2 of 2 people found the following review helpful
Two excellent reviews on Amazon.com make too much comment from me redundant but having only just acquired the set after resisting it for many years, I'll add my endorsement to the previous reviewers' sound and perceptive comments.
I suppose I did not listen carefully to this recording sooner because I feared that Suliotis (or "Souliotis", as she later styled herself) was too wild and uneven and Gobbi too close to the end of his career. It is true that he is a little dry and bleak of voice up top, but that had been the case for several years by 1965 and it does not stop him from delivering a typically nuanced and incisive characterisation of a part tailor-made for his voice - and sometimes the sheer vocal quality is still impressive, in both declamatory and softly-sung passages. Suliotis is literally terrific; no other Verdi rôle apart from Lady Macbeth could have suited her better. She exploits the break between her registers to huge dramatic effect: the lower register is cavernous and commanding, the top notes laser-like in intensity even though the voice isn't properly "joined up". The supporting cast, while not as starry as that of the more recent Sinopoli recording, is more than adequate; Carlo Cava's Zaccaria and Giovanni Foiani's High Priest are two basses who deserve special mention - and the basses in the Wiener Staatsopernchor are particularly resonant, too.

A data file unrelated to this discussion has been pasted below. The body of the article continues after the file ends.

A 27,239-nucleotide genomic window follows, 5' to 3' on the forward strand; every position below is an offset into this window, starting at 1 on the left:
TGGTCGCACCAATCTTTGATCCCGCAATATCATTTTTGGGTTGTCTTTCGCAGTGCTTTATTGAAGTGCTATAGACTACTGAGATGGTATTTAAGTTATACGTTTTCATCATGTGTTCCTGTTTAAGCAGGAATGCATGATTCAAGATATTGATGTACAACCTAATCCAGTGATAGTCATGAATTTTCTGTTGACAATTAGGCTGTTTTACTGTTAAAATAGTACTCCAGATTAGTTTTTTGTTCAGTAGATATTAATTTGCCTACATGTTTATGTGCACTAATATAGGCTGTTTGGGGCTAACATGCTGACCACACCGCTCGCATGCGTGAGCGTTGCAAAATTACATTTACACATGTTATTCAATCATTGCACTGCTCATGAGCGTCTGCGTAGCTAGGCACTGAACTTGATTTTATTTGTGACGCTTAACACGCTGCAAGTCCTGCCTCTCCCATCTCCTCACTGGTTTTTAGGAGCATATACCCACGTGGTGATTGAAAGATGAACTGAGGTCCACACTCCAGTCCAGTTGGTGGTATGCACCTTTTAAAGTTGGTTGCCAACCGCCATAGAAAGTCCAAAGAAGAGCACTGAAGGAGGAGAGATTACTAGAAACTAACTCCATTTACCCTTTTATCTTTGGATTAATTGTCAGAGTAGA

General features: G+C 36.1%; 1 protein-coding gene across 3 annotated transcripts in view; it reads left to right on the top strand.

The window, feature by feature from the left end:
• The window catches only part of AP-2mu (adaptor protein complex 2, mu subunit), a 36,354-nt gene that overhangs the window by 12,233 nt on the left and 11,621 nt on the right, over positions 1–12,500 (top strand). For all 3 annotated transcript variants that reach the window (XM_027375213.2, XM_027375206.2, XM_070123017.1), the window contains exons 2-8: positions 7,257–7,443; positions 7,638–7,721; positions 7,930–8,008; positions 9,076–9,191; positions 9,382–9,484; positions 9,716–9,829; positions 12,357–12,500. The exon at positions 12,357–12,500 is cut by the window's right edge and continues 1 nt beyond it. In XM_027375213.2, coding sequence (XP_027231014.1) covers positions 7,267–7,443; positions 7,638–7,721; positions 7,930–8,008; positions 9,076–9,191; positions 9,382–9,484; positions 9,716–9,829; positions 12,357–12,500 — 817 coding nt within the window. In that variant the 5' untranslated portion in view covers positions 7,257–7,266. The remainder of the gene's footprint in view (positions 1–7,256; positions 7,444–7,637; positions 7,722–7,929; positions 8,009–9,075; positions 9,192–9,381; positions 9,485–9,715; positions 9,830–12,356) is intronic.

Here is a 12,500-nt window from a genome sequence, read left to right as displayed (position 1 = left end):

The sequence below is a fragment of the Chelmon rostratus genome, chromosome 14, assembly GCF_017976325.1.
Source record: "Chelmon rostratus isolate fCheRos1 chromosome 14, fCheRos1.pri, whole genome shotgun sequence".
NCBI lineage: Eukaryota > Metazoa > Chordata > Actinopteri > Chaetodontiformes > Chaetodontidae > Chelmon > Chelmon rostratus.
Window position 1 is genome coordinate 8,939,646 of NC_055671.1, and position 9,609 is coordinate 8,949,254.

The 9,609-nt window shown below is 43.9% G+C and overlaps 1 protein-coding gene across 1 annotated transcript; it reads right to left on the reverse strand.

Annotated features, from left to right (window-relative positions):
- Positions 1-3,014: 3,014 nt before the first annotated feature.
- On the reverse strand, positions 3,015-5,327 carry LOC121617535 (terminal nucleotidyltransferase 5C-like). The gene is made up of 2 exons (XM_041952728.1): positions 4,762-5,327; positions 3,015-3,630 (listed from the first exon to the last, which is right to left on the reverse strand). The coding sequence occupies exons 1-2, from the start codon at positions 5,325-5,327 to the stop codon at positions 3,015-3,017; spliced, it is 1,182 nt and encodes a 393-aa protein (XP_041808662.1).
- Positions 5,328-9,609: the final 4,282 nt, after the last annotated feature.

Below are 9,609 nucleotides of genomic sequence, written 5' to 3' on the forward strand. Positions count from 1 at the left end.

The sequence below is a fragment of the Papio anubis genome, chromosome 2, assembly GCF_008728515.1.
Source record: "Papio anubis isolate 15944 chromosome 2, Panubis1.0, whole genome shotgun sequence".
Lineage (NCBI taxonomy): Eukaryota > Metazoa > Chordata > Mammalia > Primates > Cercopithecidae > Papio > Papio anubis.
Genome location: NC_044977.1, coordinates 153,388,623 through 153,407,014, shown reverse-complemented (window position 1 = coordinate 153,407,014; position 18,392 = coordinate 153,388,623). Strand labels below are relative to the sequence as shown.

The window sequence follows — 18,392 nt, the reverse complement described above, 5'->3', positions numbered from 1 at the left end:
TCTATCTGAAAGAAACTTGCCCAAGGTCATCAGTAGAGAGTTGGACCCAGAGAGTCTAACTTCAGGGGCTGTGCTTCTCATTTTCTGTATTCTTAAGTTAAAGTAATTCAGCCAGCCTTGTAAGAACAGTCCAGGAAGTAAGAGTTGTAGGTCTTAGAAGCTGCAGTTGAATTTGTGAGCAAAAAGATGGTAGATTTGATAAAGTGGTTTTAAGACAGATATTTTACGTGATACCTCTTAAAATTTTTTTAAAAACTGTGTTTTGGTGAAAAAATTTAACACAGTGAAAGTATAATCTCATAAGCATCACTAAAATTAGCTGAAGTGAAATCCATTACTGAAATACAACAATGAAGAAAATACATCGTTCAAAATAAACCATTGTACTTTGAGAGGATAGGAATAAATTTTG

I still enjoy the Sinopoli version, too, although some find his direction too frenetic and disjointed. There is also the hard-driven Muti account (see my review); although I always enjoy Manuguerra's refined baritone, Scotto's screechiness is a trial to some, for all her artistry.